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St. Joe's, Canisius move into Niagara Cup hockey final

Rich Crozier thinks people look at St. Joe’s hockey every year and think the success comes together seamlessly. That there’s some sort of magic wand he simply waves over the program that’ll produce championships.

The head coach will be the first one to say that as easy as the Marauders make their wins look at times, it’s not as straightforward as the product may appear on the ice.

“These guys in here, the seniors, these underclassmen, they’re working as hard as ever,” Crozier said. “No one’s taking a day off. We’re working as hard as we’ve ever worked in nine years.”

The top-seeded Marauders (23-1-2) made it look effortless once again as eight different players scored in a 9-0 Niagara Cup semifinal win over No. 4 St. Francis (10-10-0-1) at the HarborCenter on Monday.

No. 3 Canisius (14-9-3) topped No. 2 Bishop Timon-St. Jude (10-14) in the other semifinal, a heated 2-1 battle, to set up the third straight championship showdown between the arch-rivals.

St. Joe’s blanked Canisius last season in the final, 4-0, for its fourth Catholic title in five years. The Crusaders interrupted that run in 2015 with a 2-1 win over the Marauders. Round three comes next Monday at 4 p.m. at the KeyBank Center.

Joe Cooley scored the game-winner 3:13 into the third period to break a 1-1 tie, and Ryan O’Donnell stood tall between the pipes in the closing minutes to help secure the Canisius victory.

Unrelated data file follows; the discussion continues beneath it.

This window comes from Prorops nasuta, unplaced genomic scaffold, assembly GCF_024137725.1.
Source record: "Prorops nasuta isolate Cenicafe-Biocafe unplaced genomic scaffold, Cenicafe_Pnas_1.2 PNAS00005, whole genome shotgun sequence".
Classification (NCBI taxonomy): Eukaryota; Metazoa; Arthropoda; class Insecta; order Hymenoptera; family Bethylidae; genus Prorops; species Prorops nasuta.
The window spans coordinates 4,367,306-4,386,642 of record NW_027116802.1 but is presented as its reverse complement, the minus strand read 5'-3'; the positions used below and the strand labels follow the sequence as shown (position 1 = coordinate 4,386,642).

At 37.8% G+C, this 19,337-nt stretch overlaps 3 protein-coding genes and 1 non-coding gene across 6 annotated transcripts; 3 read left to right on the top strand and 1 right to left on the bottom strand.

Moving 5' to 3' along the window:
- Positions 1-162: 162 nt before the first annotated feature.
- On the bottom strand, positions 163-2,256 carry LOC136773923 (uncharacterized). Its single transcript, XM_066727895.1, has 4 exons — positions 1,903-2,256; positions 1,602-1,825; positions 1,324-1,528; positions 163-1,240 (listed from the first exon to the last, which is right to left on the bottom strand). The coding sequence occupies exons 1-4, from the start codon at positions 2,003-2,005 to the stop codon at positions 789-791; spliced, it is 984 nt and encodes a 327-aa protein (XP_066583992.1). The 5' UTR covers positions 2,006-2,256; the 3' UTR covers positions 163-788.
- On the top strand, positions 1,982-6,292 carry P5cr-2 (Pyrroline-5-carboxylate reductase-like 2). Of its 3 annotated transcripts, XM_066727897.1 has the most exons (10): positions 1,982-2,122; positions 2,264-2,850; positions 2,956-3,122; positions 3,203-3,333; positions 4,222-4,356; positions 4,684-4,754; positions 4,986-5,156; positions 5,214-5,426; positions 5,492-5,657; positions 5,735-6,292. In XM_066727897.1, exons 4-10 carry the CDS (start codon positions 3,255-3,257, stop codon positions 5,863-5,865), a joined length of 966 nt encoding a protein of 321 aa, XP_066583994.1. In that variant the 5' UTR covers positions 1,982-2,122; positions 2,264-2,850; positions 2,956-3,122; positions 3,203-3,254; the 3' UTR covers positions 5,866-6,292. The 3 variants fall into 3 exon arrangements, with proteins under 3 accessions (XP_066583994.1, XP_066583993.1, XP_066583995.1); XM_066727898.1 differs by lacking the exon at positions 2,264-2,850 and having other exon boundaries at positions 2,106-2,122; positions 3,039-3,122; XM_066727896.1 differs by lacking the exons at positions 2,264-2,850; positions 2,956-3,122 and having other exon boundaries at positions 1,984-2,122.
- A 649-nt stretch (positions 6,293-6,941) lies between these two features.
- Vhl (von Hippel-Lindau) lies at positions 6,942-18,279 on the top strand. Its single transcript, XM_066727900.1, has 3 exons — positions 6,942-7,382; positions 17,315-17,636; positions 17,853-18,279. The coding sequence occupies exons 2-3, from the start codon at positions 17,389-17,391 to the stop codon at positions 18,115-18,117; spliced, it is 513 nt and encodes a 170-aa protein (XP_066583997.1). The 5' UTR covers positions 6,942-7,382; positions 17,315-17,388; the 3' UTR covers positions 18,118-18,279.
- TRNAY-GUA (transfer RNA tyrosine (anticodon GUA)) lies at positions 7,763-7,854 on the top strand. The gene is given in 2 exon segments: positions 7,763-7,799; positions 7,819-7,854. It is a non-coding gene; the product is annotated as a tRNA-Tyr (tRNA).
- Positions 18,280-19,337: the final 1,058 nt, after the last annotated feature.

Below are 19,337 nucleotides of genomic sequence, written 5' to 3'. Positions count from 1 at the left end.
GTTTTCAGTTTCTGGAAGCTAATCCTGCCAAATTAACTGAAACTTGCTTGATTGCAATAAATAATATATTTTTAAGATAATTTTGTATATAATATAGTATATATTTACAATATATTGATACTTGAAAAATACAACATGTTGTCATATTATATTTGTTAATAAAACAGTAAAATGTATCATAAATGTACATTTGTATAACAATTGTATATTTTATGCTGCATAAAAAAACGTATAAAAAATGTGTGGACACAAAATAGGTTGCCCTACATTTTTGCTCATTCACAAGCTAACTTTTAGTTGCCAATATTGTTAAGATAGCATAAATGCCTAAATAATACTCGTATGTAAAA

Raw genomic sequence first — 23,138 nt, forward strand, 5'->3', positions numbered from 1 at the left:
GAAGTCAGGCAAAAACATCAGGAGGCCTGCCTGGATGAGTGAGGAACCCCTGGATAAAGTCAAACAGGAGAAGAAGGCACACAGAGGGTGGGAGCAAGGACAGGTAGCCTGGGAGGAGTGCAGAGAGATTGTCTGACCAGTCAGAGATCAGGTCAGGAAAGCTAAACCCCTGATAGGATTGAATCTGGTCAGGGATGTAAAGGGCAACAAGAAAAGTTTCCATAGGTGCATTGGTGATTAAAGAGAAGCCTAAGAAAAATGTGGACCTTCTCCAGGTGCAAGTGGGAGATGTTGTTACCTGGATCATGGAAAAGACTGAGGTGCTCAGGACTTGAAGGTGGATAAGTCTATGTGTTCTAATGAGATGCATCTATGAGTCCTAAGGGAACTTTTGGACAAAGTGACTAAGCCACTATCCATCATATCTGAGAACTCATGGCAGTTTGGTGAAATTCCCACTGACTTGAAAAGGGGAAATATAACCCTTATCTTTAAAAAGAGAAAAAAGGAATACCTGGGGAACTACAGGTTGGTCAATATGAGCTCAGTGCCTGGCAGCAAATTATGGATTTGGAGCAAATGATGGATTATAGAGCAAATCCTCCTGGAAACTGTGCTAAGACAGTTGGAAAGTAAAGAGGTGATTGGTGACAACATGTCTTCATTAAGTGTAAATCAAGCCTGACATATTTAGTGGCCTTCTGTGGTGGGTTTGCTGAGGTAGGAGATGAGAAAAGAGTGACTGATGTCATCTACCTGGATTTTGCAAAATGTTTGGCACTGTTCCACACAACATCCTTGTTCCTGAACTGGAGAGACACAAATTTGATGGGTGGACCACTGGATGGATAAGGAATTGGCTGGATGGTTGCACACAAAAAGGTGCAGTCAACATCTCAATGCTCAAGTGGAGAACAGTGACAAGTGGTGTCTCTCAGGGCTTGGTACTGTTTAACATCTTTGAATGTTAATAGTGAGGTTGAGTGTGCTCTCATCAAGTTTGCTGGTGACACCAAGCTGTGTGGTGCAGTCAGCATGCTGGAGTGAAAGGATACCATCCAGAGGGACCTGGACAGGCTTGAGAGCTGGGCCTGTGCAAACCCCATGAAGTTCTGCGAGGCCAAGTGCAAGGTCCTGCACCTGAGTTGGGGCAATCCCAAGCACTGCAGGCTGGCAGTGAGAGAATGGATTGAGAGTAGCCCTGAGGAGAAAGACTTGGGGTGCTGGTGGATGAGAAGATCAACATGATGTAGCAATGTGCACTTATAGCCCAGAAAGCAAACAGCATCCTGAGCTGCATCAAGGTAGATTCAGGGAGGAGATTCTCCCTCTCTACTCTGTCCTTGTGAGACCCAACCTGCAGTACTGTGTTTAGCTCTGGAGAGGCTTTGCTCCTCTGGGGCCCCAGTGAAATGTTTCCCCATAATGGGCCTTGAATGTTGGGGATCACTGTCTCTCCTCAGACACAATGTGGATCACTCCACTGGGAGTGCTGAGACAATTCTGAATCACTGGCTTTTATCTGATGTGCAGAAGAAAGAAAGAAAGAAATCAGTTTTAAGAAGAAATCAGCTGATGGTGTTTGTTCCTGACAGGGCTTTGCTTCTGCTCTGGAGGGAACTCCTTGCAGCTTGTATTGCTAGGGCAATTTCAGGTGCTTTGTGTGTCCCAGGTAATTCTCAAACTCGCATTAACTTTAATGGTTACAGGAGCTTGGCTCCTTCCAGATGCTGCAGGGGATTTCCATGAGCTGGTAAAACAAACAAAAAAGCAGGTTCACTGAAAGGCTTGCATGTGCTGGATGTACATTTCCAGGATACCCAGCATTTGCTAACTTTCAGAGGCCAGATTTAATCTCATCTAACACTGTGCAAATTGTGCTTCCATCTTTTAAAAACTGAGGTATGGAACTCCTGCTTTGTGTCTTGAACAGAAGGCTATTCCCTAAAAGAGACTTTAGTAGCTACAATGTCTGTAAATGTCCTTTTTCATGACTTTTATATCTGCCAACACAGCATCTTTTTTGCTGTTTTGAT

[Photo gallery: Canisius 2, Bishop Timon-St. Jude 1]

Crusaders coach Sam Belsito had been stressing to his team all week to look for the long breakout passes. Two stretch passes were key to Cooley’s goal.

“We actually caught them a couple times in the first period off some faceoffs, and we didn’t cash in,” Belsito said. “We knew we were capable of doing that, so it worked out for us the third time.”

Defenseman Cam Kiefer started the play with a pass from his blue line to Max Brown at Timon’s blue line. The Timon defender cheated over toward Brown so he flipped a pass to a streaking Cooley on the opposite wing, who smoothly went forehand-backhand before wrapping it around Timon netminder Tom Parshall.

O’Donnell preserved the lead with a desperation save with 3:30 to go. The senior lost sight of the puck on a scramble in front but eventually was able to trap it between his left arm and body while lying on his back.

“I was kind of watching the bodies and looking where peoples’ eyes were to try to figure out where the puck was,” said O’Donnell, who made 22 saves.

Timon's Pat Faliero scored with 3:05 left in the first period, but Kevin Bennett quickly knotted it back up for Canisius on a goal with 1:27 left in the first. Parshall made 31 saves for the Tigers.

Meanwhile, St. Joe’s displayed its abundance of quality depth in the win over St. Francis.

[Photo gallery: St. Joe's 9, St. Francis 0]

“I don’t know if people realize that these guys, if they would’ve went to public school, would’ve been the best players on their public school teams,” Crozier said. “But instead they’ve bought into their role. They realize that on this team that we roll all four lines, we roll seven defensemen ... and when we are able to get everyone involved, great things happen.”

Nathan Berke opened the scoring on a penalty shot after splitting three St. Francis defenders and being hooked down from behind with 1:47 left in the first period. He tallied his second with 27.6 seconds left in the opening frame on a slap shot he ripped from the high slot right off the crossbar and in.

“After I got that first goal it hyped us all up and got us back into the game because we weren’t really that strong in the first,” Berke said. “When I scored the second goal we started playing our normal hockey how we usually play.”

The floodgates opened in the second as St. Joe’s scored six times, four on its first five shots. David Matthew, Jeremy Ienco, Jimmy Grable and Michael Greco all scored before three minutes ran off the clock. Spencer Frome and Trevor Conschafter got in on the action to put the Marauders up 8-0 by the end of the middle frame. Mark Gilbert’s shorthanded goal was the lone tally in the third period.

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